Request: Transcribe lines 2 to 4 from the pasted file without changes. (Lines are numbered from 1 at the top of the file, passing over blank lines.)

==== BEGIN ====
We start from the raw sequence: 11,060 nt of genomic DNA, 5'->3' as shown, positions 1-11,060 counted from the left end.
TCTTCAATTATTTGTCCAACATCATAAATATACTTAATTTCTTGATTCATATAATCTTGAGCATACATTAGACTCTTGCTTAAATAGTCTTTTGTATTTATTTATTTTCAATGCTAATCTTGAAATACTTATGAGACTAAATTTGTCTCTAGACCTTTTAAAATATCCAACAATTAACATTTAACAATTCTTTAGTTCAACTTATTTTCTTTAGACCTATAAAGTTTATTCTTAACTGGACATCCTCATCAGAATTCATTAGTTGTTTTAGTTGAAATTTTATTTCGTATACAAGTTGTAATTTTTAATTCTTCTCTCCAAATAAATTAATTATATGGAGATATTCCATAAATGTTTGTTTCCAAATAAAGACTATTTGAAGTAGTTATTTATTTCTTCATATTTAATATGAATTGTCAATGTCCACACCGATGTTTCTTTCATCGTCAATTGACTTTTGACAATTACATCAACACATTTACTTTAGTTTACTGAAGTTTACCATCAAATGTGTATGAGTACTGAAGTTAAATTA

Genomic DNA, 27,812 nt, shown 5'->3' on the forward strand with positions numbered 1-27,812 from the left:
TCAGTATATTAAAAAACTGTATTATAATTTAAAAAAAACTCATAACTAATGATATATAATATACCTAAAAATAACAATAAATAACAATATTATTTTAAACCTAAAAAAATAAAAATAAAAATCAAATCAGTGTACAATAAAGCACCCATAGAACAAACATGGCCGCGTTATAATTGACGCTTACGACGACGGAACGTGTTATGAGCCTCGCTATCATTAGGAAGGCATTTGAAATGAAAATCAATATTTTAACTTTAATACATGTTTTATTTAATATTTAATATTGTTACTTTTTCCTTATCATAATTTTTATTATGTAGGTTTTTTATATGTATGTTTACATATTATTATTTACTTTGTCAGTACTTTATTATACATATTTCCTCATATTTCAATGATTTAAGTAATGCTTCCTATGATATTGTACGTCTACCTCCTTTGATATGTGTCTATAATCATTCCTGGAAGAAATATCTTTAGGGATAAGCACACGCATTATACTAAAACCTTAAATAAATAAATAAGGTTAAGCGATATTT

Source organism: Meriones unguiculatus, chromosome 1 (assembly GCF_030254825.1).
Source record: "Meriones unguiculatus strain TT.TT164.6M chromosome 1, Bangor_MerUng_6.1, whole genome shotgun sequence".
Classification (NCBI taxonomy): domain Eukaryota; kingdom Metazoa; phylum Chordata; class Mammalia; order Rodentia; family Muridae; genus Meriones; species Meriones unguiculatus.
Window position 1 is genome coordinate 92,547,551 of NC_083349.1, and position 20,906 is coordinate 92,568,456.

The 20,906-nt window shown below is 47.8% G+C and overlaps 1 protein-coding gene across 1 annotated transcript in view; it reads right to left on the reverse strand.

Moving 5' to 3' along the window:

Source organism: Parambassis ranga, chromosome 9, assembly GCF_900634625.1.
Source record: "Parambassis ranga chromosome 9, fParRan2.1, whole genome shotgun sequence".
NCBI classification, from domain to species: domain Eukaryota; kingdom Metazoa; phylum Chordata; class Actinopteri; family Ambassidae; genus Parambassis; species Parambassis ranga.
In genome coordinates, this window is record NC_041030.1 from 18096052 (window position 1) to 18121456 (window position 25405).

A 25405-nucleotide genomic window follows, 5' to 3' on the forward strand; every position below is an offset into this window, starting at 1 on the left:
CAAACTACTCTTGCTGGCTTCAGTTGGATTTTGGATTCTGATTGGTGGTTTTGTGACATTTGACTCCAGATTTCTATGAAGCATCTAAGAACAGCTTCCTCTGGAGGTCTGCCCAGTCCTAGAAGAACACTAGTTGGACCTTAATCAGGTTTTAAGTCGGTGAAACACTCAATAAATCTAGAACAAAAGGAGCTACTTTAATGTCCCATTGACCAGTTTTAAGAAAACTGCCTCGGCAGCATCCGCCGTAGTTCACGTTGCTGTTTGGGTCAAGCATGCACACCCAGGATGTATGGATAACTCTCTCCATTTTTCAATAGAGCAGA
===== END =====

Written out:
TCTTCAATTATTTGTCCAACATCATAAATATACTTAATTTCTTGATTCATATAATCTTGAGCATACATTAGACTCTTGCTTAAATAGTCTTTTGTATTTATTTATTTTCAATGCTAATCTTGAAATACTTATGAGACTAAATTTGTCTCTAGACCTTTTAAAATATCCAACAATTAACATTTAACAATTCTTTAGTTCAACTTATTTTCTTTAGACCTATAAAGTTTATTCTTAACTGGACATCCTCATCAGAATTCATTAGTTGTTTTAGTTGAAATTTTATTTCGTATACAAGTTGTAATTTTTAATTCTTCTCTCCAAATAAATTAATTATATGGAGATATTCCATAAATGTTTGTTTCCAAATAAAGACTATTTGAAGTAGTTATTTATTTCTTCATATTTAATATGAATTGTCAATGTCCACACCGATGTTTCTTTCATCGTCAATTGACTTTTGACAATTACATCAACACATTTACTTTAGTTTACTGAAGTTTACCATCAAATGTGTATGAGTACTGAAGTTAAATTA

Genomic DNA, 27,812 nt, shown 5'->3' on the forward strand with positions numbered 1-27,812 from the left:
TCAGTATATTAAAAAACTGTATTATAATTTAAAAAAAACTCATAACTAATGATATATAATATACCTAAAAATAACAATAAATAACAATATTATTTTAAACCTAAAAAAATAAAAATAAAAATCAAATCAGTGTACAATAAAGCACCCATAGAACAAACATGGCCGCGTTATAATTGACGCTTACGACGACGGAACGTGTTATGAGCCTCGCTATCATTAGGAAGGCATTTGAAATGAAAATCAATATTTTAACTTTAATACATGTTTTATTTAATATTTAATATTGTTACTTTTTCCTTATCATAATTTTTATTATGTAGGTTTTTTATATGTATGTTTACATATTATTATTTACTTTGTCAGTACTTTATTATACATATTTCCTCATATTTCAATGATTTAAGTAATGCTTCCTATGATATTGTACGTCTACCTCCTTTGATATGTGTCTATAATCATTCCTGGAAGAAATATCTTTAGGGATAAGCACACGCATTATACTAAAACCTTAAATAAATAAATAAGGTTAAGCGATATTT